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November 1978

Staphylococcal Keratitis: Experimental Model in Guinea Pigs

Author Affiliations

From the Departments of Pediatrics (Drs Davis and Sarff) and Ophthalmology (Dr Hyndiuk), Medical College of Wisconsin, Milwaukee Children's Hospital, and the Cornea-External Disease Unit, The Eye Institute, Milwaukee.

Arch Ophthalmol. 1978;96(11):2114-2116. doi:10.1001/archopht.1978.03910060494023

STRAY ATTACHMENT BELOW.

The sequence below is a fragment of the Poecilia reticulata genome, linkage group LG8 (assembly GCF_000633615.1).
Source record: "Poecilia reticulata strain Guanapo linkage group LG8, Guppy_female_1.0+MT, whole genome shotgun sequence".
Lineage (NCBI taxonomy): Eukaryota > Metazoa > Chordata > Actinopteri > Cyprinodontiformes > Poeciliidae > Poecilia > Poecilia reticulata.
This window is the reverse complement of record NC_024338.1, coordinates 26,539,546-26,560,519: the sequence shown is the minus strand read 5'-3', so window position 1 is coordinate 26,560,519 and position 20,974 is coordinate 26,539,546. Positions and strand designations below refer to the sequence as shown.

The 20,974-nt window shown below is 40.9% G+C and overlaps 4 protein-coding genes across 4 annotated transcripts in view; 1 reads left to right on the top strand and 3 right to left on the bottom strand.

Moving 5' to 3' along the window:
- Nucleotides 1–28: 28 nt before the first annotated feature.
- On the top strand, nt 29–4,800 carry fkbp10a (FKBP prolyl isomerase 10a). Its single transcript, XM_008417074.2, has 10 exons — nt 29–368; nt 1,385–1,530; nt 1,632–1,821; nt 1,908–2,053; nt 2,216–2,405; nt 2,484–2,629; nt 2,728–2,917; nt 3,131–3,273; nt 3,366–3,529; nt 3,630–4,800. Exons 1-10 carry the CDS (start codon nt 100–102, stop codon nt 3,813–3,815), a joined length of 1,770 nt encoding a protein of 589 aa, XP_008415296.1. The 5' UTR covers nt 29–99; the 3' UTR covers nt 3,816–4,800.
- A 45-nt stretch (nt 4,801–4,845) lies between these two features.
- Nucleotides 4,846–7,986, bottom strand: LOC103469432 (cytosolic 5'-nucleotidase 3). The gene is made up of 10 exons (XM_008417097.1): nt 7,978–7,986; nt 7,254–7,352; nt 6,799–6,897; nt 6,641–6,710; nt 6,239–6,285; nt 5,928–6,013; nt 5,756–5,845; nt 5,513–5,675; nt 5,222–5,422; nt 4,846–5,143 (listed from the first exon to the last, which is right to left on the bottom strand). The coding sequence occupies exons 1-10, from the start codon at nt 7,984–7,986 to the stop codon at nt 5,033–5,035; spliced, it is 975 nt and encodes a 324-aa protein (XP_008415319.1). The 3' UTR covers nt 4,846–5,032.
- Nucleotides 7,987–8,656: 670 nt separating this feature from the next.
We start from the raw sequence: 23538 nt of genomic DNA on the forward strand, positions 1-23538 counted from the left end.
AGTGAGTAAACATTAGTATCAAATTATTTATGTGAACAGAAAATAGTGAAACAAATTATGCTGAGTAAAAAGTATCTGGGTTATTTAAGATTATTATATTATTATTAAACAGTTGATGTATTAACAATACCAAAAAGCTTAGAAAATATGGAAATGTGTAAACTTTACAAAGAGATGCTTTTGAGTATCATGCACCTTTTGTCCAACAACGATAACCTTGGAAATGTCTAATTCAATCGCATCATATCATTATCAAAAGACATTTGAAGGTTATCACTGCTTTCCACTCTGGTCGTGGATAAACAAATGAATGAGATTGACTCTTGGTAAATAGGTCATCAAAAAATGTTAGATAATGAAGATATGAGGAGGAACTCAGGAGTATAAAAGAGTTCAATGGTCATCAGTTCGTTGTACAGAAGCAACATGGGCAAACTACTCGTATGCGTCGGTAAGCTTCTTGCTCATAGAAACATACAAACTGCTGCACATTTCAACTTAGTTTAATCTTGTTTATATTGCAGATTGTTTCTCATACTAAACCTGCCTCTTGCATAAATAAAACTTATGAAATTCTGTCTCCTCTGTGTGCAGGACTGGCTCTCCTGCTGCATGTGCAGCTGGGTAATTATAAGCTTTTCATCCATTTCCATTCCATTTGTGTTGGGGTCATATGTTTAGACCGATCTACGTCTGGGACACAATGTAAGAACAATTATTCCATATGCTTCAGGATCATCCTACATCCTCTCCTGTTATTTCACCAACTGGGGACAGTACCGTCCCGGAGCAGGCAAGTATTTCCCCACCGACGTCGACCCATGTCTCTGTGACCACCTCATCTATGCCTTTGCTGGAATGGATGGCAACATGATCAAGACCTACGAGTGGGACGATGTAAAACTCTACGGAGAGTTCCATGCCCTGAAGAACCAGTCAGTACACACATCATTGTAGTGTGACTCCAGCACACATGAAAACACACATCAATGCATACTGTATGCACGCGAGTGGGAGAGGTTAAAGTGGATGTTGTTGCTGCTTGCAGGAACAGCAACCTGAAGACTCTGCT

• An experimental model of staphylococcal keratitis in guinea pigs was devised that is suitable for quantitative evaluation of therapy. The growth curve in the cornea of a virulent strain of Staphylococcus aureus was determined. The organism multiplied rapidly, reached a peak in about 12 hours, and began to decline in numbers after three days. Infections were relatively resistant to therapy begun 24 hours after infection was established. Treatment started earlier when fewer bacteria were present was more effective than treatment begun later. Treatment begun at the time of infection, which might be considered prophylaxis, was highly effective. When treatment was begun eight hours after infection, tobramycin sulfate and gentamicin sulfate solutions administered topically in doses of 20 mg/ml were more effective than topical bacitracin, erythromycin, clindamycin phosphate, or a solution containing polymyxin B sulfate, neomycin sulfate, and gramicidin. Bacitracin and erythromycin ointments were ineffective.

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